Louis CK paid a moving tribute to the late George Carlin: His story of how Carlin influenced his life and career is poignant, and it speaks to a very deep truth about the importance of writing.
At one point when Louis CK was struggling, he was delivering the same fifteen year-old material. He noticed that Carlin was not telling fifteen year-old jokes: Carlin threw out his material every year and started fresh with a blank sheet of paper.
This constant renewal of material forced Carlin to constantly observe life, to constantly find insights, and to constantly invent new ways to hack past all of our filters and defenses, using jokes to help us face the uncomfortable, surrelistic, or just plain oddball things we humans do.1
Louis CK’s career and life changed when he comitted to renewing his act, to throwing his existing jokes out and regularly facing a blank page. He describes this as forcing himself to go deeper into his hopes, fears, and even the things he dreads. Throwing material out and starting fresh does more than just improve the material, it improves the comic as a human being.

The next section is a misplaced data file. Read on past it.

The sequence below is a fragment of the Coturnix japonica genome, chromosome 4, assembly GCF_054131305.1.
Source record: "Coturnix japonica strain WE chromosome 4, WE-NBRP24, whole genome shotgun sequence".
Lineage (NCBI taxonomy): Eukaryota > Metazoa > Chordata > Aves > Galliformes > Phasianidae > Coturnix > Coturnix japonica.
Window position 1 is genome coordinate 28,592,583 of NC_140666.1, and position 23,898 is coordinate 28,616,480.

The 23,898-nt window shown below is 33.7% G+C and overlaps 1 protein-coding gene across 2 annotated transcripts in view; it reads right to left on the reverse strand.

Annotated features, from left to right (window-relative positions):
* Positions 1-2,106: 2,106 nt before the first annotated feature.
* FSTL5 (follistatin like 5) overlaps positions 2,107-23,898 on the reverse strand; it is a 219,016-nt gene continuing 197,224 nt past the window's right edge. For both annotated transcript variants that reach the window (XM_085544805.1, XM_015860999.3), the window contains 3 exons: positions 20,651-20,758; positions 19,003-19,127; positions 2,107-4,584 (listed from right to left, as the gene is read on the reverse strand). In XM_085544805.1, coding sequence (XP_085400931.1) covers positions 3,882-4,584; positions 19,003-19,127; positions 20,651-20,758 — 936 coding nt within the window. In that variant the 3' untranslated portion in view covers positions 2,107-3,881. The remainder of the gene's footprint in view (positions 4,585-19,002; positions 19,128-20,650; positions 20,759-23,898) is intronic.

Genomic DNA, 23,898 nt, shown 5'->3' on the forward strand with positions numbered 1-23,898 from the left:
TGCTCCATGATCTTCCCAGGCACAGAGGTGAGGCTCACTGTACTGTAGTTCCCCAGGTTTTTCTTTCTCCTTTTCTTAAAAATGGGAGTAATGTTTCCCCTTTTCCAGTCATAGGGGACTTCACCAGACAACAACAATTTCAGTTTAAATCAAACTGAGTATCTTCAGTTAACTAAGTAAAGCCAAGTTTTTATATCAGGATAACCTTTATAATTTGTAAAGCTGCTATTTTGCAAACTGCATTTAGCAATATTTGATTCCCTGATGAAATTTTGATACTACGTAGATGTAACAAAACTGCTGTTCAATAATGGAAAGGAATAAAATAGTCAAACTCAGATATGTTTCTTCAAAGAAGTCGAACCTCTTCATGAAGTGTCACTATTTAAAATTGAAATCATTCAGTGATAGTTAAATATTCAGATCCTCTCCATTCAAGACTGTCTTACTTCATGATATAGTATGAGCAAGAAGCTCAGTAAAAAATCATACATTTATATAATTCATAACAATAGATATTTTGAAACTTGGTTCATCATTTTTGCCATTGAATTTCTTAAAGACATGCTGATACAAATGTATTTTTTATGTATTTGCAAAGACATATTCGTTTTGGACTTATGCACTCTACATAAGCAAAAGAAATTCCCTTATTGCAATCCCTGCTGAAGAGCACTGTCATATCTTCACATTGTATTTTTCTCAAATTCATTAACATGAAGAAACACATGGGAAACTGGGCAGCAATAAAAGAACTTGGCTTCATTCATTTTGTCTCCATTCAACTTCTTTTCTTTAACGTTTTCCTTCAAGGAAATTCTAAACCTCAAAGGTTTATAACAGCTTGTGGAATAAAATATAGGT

It’s very powerful.
I feel like there is a parallel between comedy and other forms of writing. For me, the main thing in writing something for the first time is the observation, discovering something and working out what it means. Writing about an idea is a way of manifesting it. It’s a forcing function that gets me to explore an idea in some reasonable depth.
If I share that writing, perhaps as an essay on the internet, perhaps it’s a talk I give at a conference, I have an audience who can critique the idea. This forces me to make some reasonable standard of quality. I don’t mind being wrong, but I don’t want to embarass myself. An essay might read like stream-of-consciousness, but it shouldn’t read like drunken raving.